The Primacy of Bureaucracy

While we, who wait quietly to be called for our few moments in the well, attribute vast power to the guy in the robe on the big bench of a federal courtroom, federal judges may not see their authority quite the same.  This point was driven home in spades by a post by Judge Richard Kopf at Hercules and the Umpire.

About to have (a presumptively lengthy) sentence imposed, the defendant disrupted the routine with an apology for not being at his best.

When the defendant spoke, the first thing he said was “I don’t feel so well” or words like that. He was sweating profusely, he seemed shaky, and he appeared to be nauseous..

He said he had not been given his medications at Douglas County Corrections. The US Marshals had delivered the fellow’s medication to Douglas County when they transported the guy from the Diagnostic and Evaluation Center (D&E) at the state prison the day before. The fellow apparently had herniated discs that required surgery, and he was evidently anxious and depressed.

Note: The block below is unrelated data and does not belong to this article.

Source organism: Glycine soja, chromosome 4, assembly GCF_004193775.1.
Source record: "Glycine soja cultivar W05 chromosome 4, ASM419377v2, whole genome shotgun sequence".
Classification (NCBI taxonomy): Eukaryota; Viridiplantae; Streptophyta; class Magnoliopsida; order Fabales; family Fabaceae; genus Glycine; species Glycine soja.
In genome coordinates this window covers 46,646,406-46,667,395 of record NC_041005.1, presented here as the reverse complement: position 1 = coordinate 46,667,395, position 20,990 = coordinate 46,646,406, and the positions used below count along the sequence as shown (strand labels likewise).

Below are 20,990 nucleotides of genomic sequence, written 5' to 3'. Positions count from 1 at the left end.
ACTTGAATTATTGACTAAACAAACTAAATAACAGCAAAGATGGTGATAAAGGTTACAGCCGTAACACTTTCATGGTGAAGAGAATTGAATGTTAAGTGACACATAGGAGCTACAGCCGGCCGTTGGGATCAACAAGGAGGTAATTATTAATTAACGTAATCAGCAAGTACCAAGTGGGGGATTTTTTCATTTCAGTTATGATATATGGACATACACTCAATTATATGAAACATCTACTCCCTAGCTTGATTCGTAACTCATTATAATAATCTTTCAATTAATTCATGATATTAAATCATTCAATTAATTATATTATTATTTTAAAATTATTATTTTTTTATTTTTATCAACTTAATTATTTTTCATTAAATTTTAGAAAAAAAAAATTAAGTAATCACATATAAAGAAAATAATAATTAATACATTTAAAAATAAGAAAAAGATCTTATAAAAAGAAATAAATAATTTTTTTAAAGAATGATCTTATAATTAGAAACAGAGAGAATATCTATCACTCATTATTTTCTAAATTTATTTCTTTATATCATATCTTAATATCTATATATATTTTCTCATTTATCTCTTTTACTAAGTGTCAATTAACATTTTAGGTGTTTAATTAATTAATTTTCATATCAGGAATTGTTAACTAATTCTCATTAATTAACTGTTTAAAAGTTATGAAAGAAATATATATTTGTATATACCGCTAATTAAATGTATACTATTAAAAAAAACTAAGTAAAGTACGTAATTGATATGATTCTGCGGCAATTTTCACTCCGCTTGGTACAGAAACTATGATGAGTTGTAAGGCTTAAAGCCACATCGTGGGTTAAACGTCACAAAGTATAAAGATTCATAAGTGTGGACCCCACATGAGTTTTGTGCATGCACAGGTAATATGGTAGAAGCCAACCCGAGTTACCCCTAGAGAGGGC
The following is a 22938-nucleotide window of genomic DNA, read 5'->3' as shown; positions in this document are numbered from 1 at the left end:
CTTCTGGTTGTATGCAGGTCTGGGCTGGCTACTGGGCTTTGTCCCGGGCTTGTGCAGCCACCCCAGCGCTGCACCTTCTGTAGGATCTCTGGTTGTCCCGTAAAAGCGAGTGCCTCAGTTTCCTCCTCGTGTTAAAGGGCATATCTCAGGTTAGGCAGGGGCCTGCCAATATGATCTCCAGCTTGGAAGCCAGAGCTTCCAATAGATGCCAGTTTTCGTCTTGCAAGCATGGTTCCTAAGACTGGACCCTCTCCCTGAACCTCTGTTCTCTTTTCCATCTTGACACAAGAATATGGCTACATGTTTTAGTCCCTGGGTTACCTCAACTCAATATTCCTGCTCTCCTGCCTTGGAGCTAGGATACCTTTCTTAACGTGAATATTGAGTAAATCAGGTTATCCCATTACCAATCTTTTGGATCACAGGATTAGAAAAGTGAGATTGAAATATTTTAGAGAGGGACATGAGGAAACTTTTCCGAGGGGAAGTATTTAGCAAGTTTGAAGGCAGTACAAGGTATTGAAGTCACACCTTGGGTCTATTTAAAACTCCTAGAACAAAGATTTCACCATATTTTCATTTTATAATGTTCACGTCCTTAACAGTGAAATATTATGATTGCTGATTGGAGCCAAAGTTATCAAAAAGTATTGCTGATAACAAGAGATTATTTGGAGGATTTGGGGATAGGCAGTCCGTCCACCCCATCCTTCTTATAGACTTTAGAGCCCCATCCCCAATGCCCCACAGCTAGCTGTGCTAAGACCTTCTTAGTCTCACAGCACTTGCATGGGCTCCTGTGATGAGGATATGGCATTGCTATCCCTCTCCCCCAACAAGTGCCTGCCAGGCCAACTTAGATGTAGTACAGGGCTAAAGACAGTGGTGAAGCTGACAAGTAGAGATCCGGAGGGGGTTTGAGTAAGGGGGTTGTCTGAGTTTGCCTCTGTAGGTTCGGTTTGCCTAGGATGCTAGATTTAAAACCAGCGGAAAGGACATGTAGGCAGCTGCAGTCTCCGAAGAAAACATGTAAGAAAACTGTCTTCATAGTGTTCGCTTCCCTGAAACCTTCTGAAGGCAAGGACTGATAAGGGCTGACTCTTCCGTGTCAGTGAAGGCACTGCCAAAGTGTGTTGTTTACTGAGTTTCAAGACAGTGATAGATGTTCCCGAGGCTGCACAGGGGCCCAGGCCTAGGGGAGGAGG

The fellow kept apologizing to me about being sick. He wanted to be sentenced. He wanted to get to a Federal Medical Center for a thorough work-up. He had no apparent motive to delay sentencing.

The emotional toll endured by a defendant, about to find out just how horrible the rest of his life is going to turn out, at sentence is devastating. This isn’t to suggest they didn’t do anything to earn a stay at Club Fed, but not knowing whether it’s only the next few years or the next few decades is brutal.

Some prefer to hide from it, and want to put off the inevitable as long as possible. Others have steeled themselves for the news, and want it done and over.  Most can’t bear the pressure of not knowing whether they have a future, and even though the outcome will range from awful to horrible, they need closure. They need it to end.